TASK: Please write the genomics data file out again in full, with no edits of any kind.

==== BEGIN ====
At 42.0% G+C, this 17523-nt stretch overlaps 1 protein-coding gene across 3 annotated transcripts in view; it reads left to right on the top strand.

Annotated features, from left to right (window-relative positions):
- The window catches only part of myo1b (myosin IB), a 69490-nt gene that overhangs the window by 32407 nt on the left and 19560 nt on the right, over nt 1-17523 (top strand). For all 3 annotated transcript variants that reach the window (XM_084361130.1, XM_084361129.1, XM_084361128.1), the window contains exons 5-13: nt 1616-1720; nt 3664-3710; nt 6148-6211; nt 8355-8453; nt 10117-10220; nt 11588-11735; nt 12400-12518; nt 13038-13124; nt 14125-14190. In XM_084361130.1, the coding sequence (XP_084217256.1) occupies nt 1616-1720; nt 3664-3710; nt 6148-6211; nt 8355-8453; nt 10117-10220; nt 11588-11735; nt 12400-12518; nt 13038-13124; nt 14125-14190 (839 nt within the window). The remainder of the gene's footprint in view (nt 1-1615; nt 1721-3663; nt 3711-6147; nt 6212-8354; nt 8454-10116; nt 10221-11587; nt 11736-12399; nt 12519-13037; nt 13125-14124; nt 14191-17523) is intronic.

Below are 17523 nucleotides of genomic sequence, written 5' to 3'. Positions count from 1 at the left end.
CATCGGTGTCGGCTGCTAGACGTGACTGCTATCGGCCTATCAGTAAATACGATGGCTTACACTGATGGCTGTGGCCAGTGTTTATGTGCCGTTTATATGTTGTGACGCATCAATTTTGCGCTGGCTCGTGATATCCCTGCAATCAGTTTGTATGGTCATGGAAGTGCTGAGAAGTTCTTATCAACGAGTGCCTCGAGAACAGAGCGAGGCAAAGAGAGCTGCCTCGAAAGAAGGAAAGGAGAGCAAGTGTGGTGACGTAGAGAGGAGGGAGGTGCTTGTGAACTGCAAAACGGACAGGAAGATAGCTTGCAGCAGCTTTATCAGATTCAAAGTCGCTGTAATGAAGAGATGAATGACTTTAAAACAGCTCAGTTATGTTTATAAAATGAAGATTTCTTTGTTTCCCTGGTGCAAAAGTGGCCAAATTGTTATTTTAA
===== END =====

At 42.0% G+C, this 17523-nt stretch overlaps 1 protein-coding gene across 3 annotated transcripts in view; it reads left to right on the top strand.

Annotated features, from left to right (window-relative positions):
- The window catches only part of myo1b (myosin IB), a 69490-nt gene that overhangs the window by 32407 nt on the left and 19560 nt on the right, over nt 1-17523 (top strand). For all 3 annotated transcript variants that reach the window (XM_084361130.1, XM_084361129.1, XM_084361128.1), the window contains exons 5-13: nt 1616-1720; nt 3664-3710; nt 6148-6211; nt 8355-8453; nt 10117-10220; nt 11588-11735; nt 12400-12518; nt 13038-13124; nt 14125-14190. In XM_084361130.1, the coding sequence (XP_084217256.1) occupies nt 1616-1720; nt 3664-3710; nt 6148-6211; nt 8355-8453; nt 10117-10220; nt 11588-11735; nt 12400-12518; nt 13038-13124; nt 14125-14190 (839 nt within the window). The remainder of the gene's footprint in view (nt 1-1615; nt 1721-3663; nt 3711-6147; nt 6212-8354; nt 8454-10116; nt 10221-11587; nt 11736-12399; nt 12519-13037; nt 13125-14124; nt 14191-17523) is intronic.

Below are 17523 nucleotides of genomic sequence, written 5' to 3'. Positions count from 1 at the left end.
CATCGGTGTCGGCTGCTAGACGTGACTGCTATCGGCCTATCAGTAAATACGATGGCTTACACTGATGGCTGTGGCCAGTGTTTATGTGCCGTTTATATGTTGTGACGCATCAATTTTGCGCTGGCTCGTGATATCCCTGCAATCAGTTTGTATGGTCATGGAAGTGCTGAGAAGTTCTTATCAACGAGTGCCTCGAGAACAGAGCGAGGCAAAGAGAGCTGCCTCGAAAGAAGGAAAGGAGAGCAAGTGTGGTGACGTAGAGAGGAGGGAGGTGCTTGTGAACTGCAAAACGGACAGGAAGATAGCTTGCAGCAGCTTTATCAGATTCAAAGTCGCTGTAATGAAGAGATGAATGACTTTAAAACAGCTCAGTTATGTTTATAAAATGAAGATTTCTTTGTTTCCCTGGTGCAAAAGTGGCCAAATTGTTATTTTAA